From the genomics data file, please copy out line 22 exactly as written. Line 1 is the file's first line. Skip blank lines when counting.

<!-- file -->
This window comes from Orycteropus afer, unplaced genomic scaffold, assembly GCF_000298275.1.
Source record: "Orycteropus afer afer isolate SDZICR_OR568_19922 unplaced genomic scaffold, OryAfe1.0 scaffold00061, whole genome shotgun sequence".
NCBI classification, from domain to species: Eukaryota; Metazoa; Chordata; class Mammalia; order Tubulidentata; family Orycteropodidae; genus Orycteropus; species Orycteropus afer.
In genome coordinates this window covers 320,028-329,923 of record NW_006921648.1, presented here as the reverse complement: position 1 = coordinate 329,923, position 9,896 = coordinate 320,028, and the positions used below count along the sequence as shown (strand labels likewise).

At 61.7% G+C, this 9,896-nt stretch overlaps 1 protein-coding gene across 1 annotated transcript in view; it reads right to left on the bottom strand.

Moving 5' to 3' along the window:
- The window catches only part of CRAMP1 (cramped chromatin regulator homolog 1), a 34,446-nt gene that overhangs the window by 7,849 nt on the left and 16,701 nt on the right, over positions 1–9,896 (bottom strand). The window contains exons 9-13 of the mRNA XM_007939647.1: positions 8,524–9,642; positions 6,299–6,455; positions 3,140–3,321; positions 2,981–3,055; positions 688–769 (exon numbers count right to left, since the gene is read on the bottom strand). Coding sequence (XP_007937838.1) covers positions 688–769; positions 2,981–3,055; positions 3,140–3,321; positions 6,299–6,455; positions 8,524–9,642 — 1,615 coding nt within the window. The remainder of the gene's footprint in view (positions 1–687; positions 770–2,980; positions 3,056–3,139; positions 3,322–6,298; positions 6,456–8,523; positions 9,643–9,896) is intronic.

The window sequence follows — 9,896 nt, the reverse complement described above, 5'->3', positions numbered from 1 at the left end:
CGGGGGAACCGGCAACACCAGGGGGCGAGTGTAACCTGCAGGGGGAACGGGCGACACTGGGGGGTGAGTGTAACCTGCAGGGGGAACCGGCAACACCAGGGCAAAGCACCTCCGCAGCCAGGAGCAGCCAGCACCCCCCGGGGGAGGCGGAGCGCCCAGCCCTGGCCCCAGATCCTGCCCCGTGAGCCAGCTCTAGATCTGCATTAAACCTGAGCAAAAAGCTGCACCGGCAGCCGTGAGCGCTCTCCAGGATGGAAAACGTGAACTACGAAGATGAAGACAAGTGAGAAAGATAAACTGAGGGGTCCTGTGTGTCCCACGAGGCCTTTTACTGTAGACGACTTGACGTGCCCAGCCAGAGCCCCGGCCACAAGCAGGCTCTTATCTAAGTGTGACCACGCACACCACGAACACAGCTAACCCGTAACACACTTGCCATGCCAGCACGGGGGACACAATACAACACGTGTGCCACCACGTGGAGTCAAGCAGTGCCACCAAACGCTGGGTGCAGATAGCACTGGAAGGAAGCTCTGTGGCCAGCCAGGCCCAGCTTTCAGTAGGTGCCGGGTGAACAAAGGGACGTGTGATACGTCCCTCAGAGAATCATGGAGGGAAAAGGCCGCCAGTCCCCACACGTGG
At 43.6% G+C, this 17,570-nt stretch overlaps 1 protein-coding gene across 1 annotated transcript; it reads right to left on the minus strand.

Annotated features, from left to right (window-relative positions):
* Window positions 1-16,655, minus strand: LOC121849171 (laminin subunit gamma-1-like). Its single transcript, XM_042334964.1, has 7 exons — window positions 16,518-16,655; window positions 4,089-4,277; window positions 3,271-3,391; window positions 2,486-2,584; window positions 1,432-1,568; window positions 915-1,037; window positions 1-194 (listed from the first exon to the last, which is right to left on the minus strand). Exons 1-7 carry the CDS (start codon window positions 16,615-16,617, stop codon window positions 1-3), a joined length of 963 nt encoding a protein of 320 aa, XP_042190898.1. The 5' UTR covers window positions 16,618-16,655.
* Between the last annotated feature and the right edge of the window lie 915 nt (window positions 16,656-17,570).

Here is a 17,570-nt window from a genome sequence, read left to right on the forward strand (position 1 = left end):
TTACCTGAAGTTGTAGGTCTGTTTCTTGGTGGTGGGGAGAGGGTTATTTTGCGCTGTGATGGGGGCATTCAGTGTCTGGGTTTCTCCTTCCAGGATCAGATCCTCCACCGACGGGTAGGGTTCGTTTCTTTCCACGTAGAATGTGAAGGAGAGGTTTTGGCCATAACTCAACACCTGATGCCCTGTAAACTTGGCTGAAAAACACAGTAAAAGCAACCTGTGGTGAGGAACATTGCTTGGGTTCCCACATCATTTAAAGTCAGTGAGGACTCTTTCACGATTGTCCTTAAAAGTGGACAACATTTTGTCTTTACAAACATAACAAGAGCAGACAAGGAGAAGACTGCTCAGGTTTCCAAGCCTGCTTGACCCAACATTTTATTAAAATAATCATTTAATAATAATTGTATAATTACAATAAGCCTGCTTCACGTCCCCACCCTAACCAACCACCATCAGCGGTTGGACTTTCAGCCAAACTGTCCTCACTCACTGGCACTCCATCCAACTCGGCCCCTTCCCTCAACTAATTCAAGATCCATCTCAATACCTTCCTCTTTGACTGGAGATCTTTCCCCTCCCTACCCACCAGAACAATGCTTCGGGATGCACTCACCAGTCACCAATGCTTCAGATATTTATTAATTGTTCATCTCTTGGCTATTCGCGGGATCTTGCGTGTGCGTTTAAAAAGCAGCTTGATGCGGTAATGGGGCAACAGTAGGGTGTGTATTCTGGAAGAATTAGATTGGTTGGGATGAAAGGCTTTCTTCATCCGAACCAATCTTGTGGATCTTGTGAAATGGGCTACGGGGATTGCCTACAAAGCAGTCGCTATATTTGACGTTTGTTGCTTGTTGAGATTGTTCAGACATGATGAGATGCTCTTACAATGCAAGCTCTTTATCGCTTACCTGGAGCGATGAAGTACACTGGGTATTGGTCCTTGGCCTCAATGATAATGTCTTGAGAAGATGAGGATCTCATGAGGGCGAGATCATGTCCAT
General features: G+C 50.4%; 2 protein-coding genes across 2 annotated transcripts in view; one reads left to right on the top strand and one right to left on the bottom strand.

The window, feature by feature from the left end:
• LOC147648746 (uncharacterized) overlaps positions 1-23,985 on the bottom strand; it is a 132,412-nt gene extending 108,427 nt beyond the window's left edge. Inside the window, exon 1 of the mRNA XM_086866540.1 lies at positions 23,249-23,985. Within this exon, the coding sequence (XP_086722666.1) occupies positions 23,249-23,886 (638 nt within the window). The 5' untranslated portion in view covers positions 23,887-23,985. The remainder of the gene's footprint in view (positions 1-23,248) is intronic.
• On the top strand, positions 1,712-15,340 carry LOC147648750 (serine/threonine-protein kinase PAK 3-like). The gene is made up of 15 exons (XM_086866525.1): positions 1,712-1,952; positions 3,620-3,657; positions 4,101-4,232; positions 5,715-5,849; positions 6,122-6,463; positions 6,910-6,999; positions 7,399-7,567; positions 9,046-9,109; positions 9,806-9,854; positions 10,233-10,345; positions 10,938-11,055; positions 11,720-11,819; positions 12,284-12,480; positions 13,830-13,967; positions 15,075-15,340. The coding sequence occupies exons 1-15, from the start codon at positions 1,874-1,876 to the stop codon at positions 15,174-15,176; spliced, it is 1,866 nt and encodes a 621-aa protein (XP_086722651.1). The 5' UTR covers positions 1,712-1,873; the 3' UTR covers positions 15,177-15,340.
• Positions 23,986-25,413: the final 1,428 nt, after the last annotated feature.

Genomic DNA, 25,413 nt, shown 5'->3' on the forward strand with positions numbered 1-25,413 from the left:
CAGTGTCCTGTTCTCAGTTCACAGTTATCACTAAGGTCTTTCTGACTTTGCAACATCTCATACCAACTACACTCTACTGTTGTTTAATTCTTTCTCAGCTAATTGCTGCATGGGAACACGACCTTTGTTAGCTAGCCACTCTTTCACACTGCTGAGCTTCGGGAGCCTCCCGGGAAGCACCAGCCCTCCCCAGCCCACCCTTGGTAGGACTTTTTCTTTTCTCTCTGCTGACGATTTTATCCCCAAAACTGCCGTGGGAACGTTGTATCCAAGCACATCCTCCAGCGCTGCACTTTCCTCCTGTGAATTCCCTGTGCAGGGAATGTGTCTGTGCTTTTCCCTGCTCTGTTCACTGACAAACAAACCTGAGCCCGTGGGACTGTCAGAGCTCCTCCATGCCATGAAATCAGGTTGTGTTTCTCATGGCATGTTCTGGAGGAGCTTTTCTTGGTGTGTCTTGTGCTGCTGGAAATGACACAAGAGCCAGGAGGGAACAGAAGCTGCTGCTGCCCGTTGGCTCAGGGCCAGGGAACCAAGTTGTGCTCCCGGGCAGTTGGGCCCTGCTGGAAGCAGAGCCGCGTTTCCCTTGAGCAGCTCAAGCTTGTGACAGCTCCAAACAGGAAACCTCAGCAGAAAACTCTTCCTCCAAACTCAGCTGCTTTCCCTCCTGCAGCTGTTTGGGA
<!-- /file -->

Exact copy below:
CAGTGTCCTGTTCTCAGTTCACAGTTATCACTAAGGTCTTTCTGACTTTGCAACATCTCATACCAACTACACTCTACTGTTGTTTAATTCTTTCTCAGCTAATTGCTGCATGGGAACACGACCTTTGTTAGCTAGCCACTCTTTCACACTGCTGAGCTTCGGGAGCCTCCCGGGAAGCACCAGCCCTCCCCAGCCCACCCTTGGTAGGACTTTTTCTTTTCTCTCTGCTGACGATTTTATCCCCAAAACTGCCGTGGGAACGTTGTATCCAAGCACATCCTCCAGCGCTGCACTTTCCTCCTGTGAATTCCCTGTGCAGGGAATGTGTCTGTGCTTTTCCCTGCTCTGTTCACTGACAAACAAACCTGAGCCCGTGGGACTGTCAGAGCTCCTCCATGCCATGAAATCAGGTTGTGTTTCTCATGGCATGTTCTGGAGGAGCTTTTCTTGGTGTGTCTTGTGCTGCTGGAAATGACACAAGAGCCAGGAGGGAACAGAAGCTGCTGCTGCCCGTTGGCTCAGGGCCAGGGAACCAAGTTGTGCTCCCGGGCAGTTGGGCCCTGCTGGAAGCAGAGCCGCGTTTCCCTTGAGCAGCTCAAGCTTGTGACAGCTCCAAACAGGAAACCTCAGCAGAAAACTCTTCCTCCAAACTCAGCTGCTTTCCCTCCTGCAGCTGTTTGGGA